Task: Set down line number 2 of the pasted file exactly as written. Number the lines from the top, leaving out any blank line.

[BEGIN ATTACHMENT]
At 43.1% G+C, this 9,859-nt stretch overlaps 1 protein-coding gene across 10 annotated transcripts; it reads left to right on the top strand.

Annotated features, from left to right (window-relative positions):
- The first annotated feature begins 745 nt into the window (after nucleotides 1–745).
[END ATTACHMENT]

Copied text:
Annotated features, from left to right (window-relative positions):